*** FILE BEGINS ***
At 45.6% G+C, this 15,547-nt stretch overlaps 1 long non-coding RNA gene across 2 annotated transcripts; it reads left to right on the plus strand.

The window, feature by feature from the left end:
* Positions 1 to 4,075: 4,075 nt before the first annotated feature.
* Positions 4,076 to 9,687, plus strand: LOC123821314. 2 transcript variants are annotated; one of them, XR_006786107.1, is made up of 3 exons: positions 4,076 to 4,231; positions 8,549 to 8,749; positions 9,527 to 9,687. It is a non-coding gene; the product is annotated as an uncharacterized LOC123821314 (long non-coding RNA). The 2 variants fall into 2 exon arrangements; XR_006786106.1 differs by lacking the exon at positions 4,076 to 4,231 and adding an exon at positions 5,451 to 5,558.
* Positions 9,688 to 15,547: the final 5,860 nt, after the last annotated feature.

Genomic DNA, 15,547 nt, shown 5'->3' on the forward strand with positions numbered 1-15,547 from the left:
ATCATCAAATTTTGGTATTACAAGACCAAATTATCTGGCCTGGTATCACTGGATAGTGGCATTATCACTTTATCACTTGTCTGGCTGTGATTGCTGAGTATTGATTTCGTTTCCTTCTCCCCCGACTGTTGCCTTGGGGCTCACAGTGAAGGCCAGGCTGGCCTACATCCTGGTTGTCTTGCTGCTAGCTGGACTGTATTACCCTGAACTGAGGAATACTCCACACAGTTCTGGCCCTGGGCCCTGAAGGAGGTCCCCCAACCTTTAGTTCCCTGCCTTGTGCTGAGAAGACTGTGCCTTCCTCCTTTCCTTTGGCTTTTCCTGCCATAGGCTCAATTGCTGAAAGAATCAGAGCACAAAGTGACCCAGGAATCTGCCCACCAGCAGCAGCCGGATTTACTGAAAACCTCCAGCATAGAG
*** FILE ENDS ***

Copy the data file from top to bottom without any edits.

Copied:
At 45.6% G+C, this 15,547-nt stretch overlaps 1 long non-coding RNA gene across 2 annotated transcripts; it reads left to right on the plus strand.

The window, feature by feature from the left end:
* Positions 1 to 4,075: 4,075 nt before the first annotated feature.
* Positions 4,076 to 9,687, plus strand: LOC123821314. 2 transcript variants are annotated; one of them, XR_006786107.1, is made up of 3 exons: positions 4,076 to 4,231; positions 8,549 to 8,749; positions 9,527 to 9,687. It is a non-coding gene; the product is annotated as an uncharacterized LOC123821314 (long non-coding RNA). The 2 variants fall into 2 exon arrangements; XR_006786106.1 differs by lacking the exon at positions 4,076 to 4,231 and adding an exon at positions 5,451 to 5,558.
* Positions 9,688 to 15,547: the final 5,860 nt, after the last annotated feature.

Genomic DNA, 15,547 nt, shown 5'->3' on the forward strand with positions numbered 1-15,547 from the left:
ATCATCAAATTTTGGTATTACAAGACCAAATTATCTGGCCTGGTATCACTGGATAGTGGCATTATCACTTTATCACTTGTCTGGCTGTGATTGCTGAGTATTGATTTCGTTTCCTTCTCCCCCGACTGTTGCCTTGGGGCTCACAGTGAAGGCCAGGCTGGCCTACATCCTGGTTGTCTTGCTGCTAGCTGGACTGTATTACCCTGAACTGAGGAATACTCCACACAGTTCTGGCCCTGGGCCCTGAAGGAGGTCCCCCAACCTTTAGTTCCCTGCCTTGTGCTGAGAAGACTGTGCCTTCCTCCTTTCCTTTGGCTTTTCCTGCCATAGGCTCAATTGCTGAAAGAATCAGAGCACAAAGTGACCCAGGAATCTGCCCACCAGCAGCAGCCGGATTTACTGAAAACCTCCAGCATAGAG